Frequently Asked Questions About Glaucoma
Are you at risk for vision loss due to glaucoma? The eye disease affects more than three million Americans, according to the Glaucoma Research Foundation (GRF), and often has no symptoms initially.
What Is Glaucoma?
Aqueous humor, the clear fluid that fills the center part of your eye, creates pressure that helps your eye maintain its rounded shape. Unfortunately, sometimes the pressure inside your eye becomes too high.
If you have glaucoma, damage to your optic nerve can occur if the pressure remains high for too long. The optic nerve, the pathway between the eye and the brain, is essential for good vision. When the nerve is damaged, electrical impulses from the eye never reaches the brain, and vision loss occurs.
What Are the Types of Glaucoma?
Primary open-angle glaucoma and acute angle-closure glaucoma are the two most common forms of glaucoma. Pressure increases gradually in open-angle glaucoma, due to blockages in the eye's drainage canals or excess production of aqueous humor.
Acute angle-closure glaucoma happens quickly and occurs when drainage channels become completely blocked, often by the iris (colored part of your eye). If this happens, you'll need emergency treatment to save your vision.
What Are the Symptoms of Glaucoma?
If you have primary open-angle glaucoma, you probably won't notice any vision changes at first. In fact, you may not even be aware that you have an eye disease if you don't visit your eye doctor for annual vision exams. As the disease worsens, your peripheral (side) vision may be damaged, causing tunnel vision. You may also notice blurry vision.
Acute angle-closure glaucoma does cause noticeable, severe symptoms, which may include:
- Blurred Vision
- Severe Eye Pain
- Halos Around Lights
- Bad Headache
- Nausea and Vomiting
If you have these symptoms, go to the emergency room immediately. Quick treatment is essential to protect your eyesight.
Are There Any Glaucoma Risk Factors?
Although anyone can get glaucoma, several factors can increase your risk, including:
- Chronic Diseases. High blood pressure, diabetes, sickle cell anemia or heart disease can increase your chances of being diagnosed with glaucoma.
- Age. People 60 and over are most likely to develop glaucoma.
- Ethnicity. Native Alaskans and people of Asian, Hispanic or African descent have a higher-than-normal glaucoma risk. If you're African American, your risk rises after age 40, according to the GRF.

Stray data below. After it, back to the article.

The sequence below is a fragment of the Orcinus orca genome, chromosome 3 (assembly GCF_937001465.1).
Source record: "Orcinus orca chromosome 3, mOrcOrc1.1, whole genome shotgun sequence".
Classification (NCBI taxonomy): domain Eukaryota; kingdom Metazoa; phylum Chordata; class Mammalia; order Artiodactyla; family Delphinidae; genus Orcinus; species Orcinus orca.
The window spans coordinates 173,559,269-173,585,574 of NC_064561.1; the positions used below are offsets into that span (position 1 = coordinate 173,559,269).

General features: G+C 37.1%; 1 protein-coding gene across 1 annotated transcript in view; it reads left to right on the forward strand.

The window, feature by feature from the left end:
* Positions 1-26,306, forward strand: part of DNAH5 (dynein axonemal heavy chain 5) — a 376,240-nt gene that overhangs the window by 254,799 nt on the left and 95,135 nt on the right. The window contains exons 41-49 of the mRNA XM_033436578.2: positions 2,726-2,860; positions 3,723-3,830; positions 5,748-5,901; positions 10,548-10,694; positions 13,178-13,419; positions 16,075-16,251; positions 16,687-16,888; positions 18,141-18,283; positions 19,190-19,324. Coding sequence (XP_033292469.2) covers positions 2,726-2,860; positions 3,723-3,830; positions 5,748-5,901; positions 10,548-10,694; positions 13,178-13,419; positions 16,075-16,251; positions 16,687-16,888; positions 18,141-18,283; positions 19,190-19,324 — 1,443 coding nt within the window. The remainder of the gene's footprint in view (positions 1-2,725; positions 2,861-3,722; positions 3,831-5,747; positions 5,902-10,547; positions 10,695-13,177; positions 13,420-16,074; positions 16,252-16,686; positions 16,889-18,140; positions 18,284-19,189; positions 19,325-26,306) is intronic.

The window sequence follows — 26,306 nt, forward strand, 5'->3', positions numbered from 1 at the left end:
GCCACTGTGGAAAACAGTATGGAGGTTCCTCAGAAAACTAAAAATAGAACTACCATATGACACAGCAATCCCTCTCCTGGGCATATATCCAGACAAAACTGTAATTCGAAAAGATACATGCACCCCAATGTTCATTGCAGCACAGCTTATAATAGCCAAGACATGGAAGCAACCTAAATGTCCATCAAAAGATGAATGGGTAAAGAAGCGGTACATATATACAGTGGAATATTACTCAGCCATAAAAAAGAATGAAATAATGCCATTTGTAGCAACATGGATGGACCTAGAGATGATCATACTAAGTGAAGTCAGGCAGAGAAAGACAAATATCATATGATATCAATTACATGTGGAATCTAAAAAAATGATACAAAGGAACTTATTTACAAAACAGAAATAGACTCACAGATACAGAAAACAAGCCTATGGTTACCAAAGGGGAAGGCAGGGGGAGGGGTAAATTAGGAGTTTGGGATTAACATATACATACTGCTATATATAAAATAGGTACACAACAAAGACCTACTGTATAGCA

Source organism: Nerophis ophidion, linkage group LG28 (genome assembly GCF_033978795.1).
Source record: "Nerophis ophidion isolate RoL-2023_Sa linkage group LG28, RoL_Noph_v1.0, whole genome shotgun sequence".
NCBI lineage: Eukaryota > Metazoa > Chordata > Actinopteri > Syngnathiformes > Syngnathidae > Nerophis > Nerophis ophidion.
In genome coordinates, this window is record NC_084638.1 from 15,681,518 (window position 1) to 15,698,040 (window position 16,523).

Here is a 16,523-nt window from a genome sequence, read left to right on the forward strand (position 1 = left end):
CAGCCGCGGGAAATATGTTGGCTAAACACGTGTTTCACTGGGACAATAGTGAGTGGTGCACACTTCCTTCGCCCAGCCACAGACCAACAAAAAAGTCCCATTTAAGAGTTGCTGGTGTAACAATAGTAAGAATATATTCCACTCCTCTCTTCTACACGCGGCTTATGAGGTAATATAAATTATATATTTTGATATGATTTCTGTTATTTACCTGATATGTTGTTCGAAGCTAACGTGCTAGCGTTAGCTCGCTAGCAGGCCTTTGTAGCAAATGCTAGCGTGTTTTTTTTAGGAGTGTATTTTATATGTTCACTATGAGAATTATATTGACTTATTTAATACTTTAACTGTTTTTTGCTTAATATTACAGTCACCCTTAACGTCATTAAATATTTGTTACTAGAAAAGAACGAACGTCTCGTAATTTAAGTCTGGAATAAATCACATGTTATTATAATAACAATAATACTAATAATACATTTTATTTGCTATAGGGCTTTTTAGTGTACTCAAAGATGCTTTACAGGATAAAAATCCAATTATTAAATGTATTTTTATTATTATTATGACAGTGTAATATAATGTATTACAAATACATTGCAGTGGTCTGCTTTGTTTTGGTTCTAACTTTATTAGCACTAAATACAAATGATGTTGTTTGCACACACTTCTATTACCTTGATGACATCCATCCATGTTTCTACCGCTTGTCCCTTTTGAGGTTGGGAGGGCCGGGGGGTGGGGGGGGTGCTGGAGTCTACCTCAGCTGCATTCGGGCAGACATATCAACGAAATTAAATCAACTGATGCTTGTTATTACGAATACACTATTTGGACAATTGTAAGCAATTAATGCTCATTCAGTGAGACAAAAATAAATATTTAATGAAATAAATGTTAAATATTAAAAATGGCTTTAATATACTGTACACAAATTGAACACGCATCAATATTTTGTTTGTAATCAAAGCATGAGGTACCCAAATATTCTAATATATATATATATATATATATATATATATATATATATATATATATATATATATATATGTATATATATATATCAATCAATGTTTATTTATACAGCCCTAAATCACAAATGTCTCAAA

- Nearsighted. Being extremely nearsighted raises your glaucoma risk.
- Family History. If a close family member has had glaucoma, you automatically have a higher risk.
- Injuries or Surgery. Eye surgery or an eye injury or infection may make it easier to develop glaucoma.
- Long-Term Steroid Use. People who have taken steroids for a long time or take high doses may be more likely to be diagnosed with glaucoma, according to the American Academy of Ophthalmology. Steroid use can be a factor in increased eye pressure.
- Eye Irregularities. Narrow angles between your iris and cornea (the clear, rounded tissue over your iris) could lead to fluid blockages. In some cases, part of the iris covers drainage channels, causing pressure to rise. Abnormalities in your corneas or optic nerves might also increase the likelihood of developing glaucoma.
What Treatments Are Available?
Primary open-angle glaucoma is usually treated with prescription eye drops that improve fluid drainage and lower the pressure inside your eye. Sometimes, pills are also used to lower eye pressure.
If you have acute angle-closure glaucoma, you'll also receive eye drops designed to decrease eye pressure. Your eye doctor may use a laser to create a tiny hole in your iris to improve drainage or might use surgery to move part of the iris away from drainage channels.
How Can I Reduce My Risk of Developing Glaucoma?
Following these recommendations may help you lower your glaucoma risk:
- Keep Chronic Health Conditions Under Control
- Quit Smoking
- Eat a Healthy Diet, Lose Excess Weight, and Exercise Often
- Wear Sunglasses Year-Round
- Use Goggles or Eye Protection When Playing Sports, Mowing the Lawn or Working with Hazardous Substances
It's also important to visit your optometrist every year, even if you don't notice any changes in your vision. During a comprehensive eye exam, your eye doctor can spot early signs of the disease and start treatment to help you avoid vision loss.
Is it time to schedule your next eye exam? Call our office to make an appointment with the optometrist.
Glaucoma Research Foundation: Glaucoma Facts and Stats, 2/28/2022
Glaucoma Research Foundation: African Americans and Glaucoma, 2/28/2022
American Academy of Ophthalmology: 10 Things to Do Today to Prevent Vision Loss from Glaucoma
National Eye Institute: Glaucoma, 4/21/2022
American Optometric Association: Glaucoma